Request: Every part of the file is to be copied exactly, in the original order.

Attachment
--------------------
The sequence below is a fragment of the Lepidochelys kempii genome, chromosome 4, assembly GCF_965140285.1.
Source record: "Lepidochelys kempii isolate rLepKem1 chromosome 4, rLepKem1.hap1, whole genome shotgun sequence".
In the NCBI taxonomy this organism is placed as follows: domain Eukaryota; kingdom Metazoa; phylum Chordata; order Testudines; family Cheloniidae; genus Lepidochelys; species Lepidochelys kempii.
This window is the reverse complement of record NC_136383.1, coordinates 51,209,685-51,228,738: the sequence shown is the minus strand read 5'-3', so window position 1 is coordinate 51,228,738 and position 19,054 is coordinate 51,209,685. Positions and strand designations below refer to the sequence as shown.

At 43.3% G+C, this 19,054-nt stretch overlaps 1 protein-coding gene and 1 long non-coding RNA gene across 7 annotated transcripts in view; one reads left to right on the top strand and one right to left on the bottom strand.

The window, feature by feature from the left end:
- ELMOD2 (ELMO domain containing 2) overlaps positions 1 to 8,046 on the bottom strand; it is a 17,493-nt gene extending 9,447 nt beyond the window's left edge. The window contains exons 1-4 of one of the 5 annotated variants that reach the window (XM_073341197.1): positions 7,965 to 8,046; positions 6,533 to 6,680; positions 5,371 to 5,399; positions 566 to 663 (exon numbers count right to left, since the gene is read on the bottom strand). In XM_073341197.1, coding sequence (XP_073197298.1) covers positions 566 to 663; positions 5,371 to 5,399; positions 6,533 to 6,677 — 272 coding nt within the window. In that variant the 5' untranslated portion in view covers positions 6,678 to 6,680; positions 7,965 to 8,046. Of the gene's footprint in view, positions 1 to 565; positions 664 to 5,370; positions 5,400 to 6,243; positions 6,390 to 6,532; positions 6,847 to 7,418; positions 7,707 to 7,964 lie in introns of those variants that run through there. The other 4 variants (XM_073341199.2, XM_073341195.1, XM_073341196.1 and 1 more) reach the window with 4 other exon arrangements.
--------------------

The sequence below is a fragment of the Lepidochelys kempii genome, chromosome 4, assembly GCF_965140285.1.
Source record: "Lepidochelys kempii isolate rLepKem1 chromosome 4, rLepKem1.hap1, whole genome shotgun sequence".
In the NCBI taxonomy this organism is placed as follows: domain Eukaryota; kingdom Metazoa; phylum Chordata; order Testudines; family Cheloniidae; genus Lepidochelys; species Lepidochelys kempii.
This window is the reverse complement of record NC_136383.1, coordinates 51,209,685-51,228,738: the sequence shown is the minus strand read 5'-3', so window position 1 is coordinate 51,228,738 and position 19,054 is coordinate 51,209,685. Positions and strand designations below refer to the sequence as shown.

At 43.3% G+C, this 19,054-nt stretch overlaps 1 protein-coding gene and 1 long non-coding RNA gene across 7 annotated transcripts in view; one reads left to right on the top strand and one right to left on the bottom strand.

The window, feature by feature from the left end:
- ELMOD2 (ELMO domain containing 2) overlaps positions 1 to 8,046 on the bottom strand; it is a 17,493-nt gene extending 9,447 nt beyond the window's left edge. The window contains exons 1-4 of one of the 5 annotated variants that reach the window (XM_073341197.1): positions 7,965 to 8,046; positions 6,533 to 6,680; positions 5,371 to 5,399; positions 566 to 663 (exon numbers count right to left, since the gene is read on the bottom strand). In XM_073341197.1, coding sequence (XP_073197298.1) covers positions 566 to 663; positions 5,371 to 5,399; positions 6,533 to 6,677 — 272 coding nt within the window. In that variant the 5' untranslated portion in view covers positions 6,678 to 6,680; positions 7,965 to 8,046. Of the gene's footprint in view, positions 1 to 565; positions 664 to 5,370; positions 5,400 to 6,243; positions 6,390 to 6,532; positions 6,847 to 7,418; positions 7,707 to 7,964 lie in introns of those variants that run through there. The other 4 variants (XM_073341199.2, XM_073341195.1, XM_073341196.1 and 1 more) reach the window with 4 other exon arrangements.